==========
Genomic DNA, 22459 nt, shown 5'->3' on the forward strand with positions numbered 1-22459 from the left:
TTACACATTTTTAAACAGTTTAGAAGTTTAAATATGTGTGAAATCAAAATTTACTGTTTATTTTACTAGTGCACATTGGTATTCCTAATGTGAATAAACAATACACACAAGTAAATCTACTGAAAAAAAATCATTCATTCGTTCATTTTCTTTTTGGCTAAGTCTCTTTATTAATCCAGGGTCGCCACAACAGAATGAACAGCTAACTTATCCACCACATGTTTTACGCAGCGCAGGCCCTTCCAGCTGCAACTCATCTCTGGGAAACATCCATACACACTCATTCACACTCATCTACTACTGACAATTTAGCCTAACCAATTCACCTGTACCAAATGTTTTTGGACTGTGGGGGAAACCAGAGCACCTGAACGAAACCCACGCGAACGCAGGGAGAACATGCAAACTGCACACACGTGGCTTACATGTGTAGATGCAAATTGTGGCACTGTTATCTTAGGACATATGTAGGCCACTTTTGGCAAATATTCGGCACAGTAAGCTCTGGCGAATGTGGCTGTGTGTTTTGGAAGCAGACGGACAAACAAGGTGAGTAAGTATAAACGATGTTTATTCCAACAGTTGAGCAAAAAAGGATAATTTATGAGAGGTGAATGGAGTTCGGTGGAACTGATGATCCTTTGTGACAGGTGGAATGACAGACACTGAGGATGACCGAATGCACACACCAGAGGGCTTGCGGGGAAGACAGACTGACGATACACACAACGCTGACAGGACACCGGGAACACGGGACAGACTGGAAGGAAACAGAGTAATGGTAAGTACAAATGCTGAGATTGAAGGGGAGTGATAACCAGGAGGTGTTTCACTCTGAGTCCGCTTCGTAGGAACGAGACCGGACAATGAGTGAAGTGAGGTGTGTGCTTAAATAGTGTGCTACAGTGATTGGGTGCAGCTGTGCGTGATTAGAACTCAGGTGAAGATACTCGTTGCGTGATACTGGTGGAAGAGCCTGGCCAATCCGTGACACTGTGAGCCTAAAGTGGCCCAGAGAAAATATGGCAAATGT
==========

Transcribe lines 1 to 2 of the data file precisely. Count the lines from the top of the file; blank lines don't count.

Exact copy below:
Genomic DNA, 22459 nt, shown 5'->3' on the forward strand with positions numbered 1-22459 from the left:
TTACACATTTTTAAACAGTTTAGAAGTTTAAATATGTGTGAAATCAAAATTTACTGTTTATTTTACTAGTGCACATTGGTATTCCTAATGTGAATAAACAATACACACAAGTAAATCTACTGAAAAAAAATCATTCATTCGTTCATTTTCTTTTTGGCTAAGTCTCTTTATTAATCCAGGGTCGCCACAACAGAATGAACAGCTAACTTATCCACCACATGTTTTACGCAGCGCAGGCCCTTCCAGCTGCAACTCATCTCTGGGAAACATCCATACACACTCATTCACACTCATCTACTACTGACAATTTAGCCTAACCAATTCACCTGTACCAAATGTTTTTGGACTGTGGGGGAAACCAGAGCACCTGAACGAAACCCACGCGAACGCAGGGAGAACATGCAAACTGCACACACGTGGCTTACATGTGTAGATGCAAATTGTGGCACTGTTATCTTAGGACATATGTAGGCCACTTTTGGCAAATATTCGGCACAGTAAGCTCTGGCGAATGTGGCTGTGTGTTTTGGAAGCAGACGGACAAACAAGGTGAGTAAGTATAAACGATGTTTATTCCAACAGTTGAGCAAAAAAGGATAATTTATGAGAGGTGAATGGAGTTCGGTGGAACTGATGATCCTTTGTGACAGGTGGAATGACAGACACTGAGGATGACCGAATGCACACACCAGAGGGCTTGCGGGGAAGACAGACTGACGATACACACAACGCTGACAGGACACCGGGAACACGGGACAGACTGGAAGGAAACAGAGTAATGGTAAGTACAAATGCTGAGATTGAAGGGGAGTGATAACCAGGAGGTGTTTCACTCTGAGTCCGCTTCGTAGGAACGAGACCGGACAATGAGTGAAGTGAGGTGTGTGCTTAAATAGTGTGCTACAGTGATTGGGTGCAGCTGTGCGTGATTAGAACTCAGGTGAAGATACTCGTTGCGTGATACTGGTGGAAGAGCCTGGCCAATCCGTGACACTGTGAGCCTAAAGTGGCCCAGAGAAAATATGGCAAATGT